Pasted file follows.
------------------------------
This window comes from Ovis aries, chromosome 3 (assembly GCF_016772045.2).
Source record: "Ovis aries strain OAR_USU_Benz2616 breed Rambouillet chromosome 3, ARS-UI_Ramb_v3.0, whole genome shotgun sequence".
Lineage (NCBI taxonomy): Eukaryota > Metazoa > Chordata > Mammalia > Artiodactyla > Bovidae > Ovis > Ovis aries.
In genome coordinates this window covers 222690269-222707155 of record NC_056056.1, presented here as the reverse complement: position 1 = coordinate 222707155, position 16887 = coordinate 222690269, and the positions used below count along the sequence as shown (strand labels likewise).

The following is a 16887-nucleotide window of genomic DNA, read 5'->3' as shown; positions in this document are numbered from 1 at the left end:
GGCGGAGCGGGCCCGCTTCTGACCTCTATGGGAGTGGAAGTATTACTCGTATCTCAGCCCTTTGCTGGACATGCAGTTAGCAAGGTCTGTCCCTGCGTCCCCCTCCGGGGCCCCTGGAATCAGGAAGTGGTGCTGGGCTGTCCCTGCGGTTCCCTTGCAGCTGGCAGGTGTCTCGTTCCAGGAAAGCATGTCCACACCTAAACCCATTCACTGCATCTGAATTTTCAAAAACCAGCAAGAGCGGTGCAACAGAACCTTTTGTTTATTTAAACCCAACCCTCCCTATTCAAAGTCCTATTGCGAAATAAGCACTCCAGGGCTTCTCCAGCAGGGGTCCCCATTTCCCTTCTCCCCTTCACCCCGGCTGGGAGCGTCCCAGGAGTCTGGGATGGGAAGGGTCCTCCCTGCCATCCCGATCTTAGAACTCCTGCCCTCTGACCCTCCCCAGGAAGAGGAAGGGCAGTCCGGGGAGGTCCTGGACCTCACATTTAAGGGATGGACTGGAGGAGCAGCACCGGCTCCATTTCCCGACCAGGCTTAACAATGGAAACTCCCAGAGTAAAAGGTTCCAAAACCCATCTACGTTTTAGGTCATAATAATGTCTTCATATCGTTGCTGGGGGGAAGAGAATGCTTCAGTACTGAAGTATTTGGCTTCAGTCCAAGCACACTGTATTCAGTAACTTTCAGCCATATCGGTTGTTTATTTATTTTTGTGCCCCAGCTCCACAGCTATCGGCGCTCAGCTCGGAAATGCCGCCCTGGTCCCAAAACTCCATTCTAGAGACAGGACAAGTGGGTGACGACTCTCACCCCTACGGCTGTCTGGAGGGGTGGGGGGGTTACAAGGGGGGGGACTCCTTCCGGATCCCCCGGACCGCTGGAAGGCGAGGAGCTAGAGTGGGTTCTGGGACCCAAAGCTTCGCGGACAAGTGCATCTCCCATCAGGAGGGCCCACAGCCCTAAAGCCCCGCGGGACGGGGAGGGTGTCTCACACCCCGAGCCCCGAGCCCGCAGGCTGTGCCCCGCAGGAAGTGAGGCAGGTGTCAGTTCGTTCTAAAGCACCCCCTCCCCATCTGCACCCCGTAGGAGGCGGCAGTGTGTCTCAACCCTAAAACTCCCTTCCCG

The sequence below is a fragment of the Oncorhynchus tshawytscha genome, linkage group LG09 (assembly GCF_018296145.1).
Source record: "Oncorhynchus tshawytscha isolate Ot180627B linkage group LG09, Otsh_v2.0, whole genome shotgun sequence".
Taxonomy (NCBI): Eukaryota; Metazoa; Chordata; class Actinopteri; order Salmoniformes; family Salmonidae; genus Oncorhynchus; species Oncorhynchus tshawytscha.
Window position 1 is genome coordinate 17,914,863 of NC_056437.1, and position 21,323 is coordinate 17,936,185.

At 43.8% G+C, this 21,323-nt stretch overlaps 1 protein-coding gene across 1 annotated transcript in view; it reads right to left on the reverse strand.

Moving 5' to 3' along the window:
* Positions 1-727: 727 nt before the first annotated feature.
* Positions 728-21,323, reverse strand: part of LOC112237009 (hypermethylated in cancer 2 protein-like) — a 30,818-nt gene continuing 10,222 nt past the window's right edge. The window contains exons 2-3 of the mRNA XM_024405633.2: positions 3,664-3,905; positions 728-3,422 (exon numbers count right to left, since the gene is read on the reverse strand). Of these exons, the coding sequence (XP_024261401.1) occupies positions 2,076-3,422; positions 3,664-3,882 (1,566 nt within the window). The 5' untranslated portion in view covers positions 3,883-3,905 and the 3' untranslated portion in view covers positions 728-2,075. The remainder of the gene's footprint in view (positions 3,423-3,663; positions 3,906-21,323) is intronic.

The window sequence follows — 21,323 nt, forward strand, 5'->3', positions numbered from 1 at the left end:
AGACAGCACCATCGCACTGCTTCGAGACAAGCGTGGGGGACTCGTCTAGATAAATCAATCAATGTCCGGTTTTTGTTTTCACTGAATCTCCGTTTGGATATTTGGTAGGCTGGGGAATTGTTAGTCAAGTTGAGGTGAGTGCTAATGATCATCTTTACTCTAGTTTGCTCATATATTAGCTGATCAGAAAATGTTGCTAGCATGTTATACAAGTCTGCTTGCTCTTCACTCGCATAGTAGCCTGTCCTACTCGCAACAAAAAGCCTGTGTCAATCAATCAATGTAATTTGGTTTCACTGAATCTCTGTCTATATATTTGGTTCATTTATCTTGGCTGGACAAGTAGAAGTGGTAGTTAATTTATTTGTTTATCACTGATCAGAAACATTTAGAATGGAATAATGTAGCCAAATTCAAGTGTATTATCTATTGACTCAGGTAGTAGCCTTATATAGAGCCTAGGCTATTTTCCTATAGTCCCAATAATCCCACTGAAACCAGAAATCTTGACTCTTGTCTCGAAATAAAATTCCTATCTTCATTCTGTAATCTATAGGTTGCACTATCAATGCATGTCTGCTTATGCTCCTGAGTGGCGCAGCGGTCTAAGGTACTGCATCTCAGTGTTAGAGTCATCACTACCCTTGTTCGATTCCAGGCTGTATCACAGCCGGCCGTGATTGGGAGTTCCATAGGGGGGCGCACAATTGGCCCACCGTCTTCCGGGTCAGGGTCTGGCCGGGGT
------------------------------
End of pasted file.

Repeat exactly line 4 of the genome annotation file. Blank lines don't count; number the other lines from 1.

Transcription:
In genome coordinates this window covers 222690269-222707155 of record NC_056056.1, presented here as the reverse complement: position 1 = coordinate 222707155, position 16887 = coordinate 222690269, and the positions used below count along the sequence as shown (strand labels likewise).